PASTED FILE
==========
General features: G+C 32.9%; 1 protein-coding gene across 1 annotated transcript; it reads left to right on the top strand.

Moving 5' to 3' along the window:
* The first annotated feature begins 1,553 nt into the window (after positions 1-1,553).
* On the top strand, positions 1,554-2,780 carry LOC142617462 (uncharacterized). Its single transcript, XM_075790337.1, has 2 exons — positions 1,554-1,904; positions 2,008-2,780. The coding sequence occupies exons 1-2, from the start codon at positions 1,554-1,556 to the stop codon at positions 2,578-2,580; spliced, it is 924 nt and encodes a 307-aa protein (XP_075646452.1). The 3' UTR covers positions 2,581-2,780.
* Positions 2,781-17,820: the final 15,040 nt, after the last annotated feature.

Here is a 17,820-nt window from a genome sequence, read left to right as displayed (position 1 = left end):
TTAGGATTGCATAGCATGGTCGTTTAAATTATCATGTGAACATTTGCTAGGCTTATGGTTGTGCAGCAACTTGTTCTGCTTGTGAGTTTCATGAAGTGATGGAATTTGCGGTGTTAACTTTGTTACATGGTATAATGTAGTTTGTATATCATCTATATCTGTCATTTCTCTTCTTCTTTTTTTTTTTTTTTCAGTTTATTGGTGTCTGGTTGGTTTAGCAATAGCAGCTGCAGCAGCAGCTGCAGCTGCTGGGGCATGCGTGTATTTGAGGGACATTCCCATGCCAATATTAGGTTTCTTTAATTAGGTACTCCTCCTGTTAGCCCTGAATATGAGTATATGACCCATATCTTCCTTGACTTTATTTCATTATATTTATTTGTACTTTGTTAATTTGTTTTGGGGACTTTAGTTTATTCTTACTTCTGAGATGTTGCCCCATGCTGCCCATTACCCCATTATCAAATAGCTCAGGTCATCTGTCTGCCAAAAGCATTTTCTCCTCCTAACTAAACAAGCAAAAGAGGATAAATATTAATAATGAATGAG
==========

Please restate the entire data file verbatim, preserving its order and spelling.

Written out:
General features: G+C 32.9%; 1 protein-coding gene across 1 annotated transcript; it reads left to right on the top strand.

Moving 5' to 3' along the window:
* The first annotated feature begins 1,553 nt into the window (after positions 1-1,553).
* On the top strand, positions 1,554-2,780 carry LOC142617462 (uncharacterized). Its single transcript, XM_075790337.1, has 2 exons — positions 1,554-1,904; positions 2,008-2,780. The coding sequence occupies exons 1-2, from the start codon at positions 1,554-1,556 to the stop codon at positions 2,578-2,580; spliced, it is 924 nt and encodes a 307-aa protein (XP_075646452.1). The 3' UTR covers positions 2,581-2,780.
* Positions 2,781-17,820: the final 15,040 nt, after the last annotated feature.

Here is a 17,820-nt window from a genome sequence, read left to right as displayed (position 1 = left end):
TTAGGATTGCATAGCATGGTCGTTTAAATTATCATGTGAACATTTGCTAGGCTTATGGTTGTGCAGCAACTTGTTCTGCTTGTGAGTTTCATGAAGTGATGGAATTTGCGGTGTTAACTTTGTTACATGGTATAATGTAGTTTGTATATCATCTATATCTGTCATTTCTCTTCTTCTTTTTTTTTTTTTTTCAGTTTATTGGTGTCTGGTTGGTTTAGCAATAGCAGCTGCAGCAGCAGCTGCAGCTGCTGGGGCATGCGTGTATTTGAGGGACATTCCCATGCCAATATTAGGTTTCTTTAATTAGGTACTCCTCCTGTTAGCCCTGAATATGAGTATATGACCCATATCTTCCTTGACTTTATTTCATTATATTTATTTGTACTTTGTTAATTTGTTTTGGGGACTTTAGTTTATTCTTACTTCTGAGATGTTGCCCCATGCTGCCCATTACCCCATTATCAAATAGCTCAGGTCATCTGTCTGCCAAAAGCATTTTCTCCTCCTAACTAAACAAGCAAAAGAGGATAAATATTAATAATGAATGAG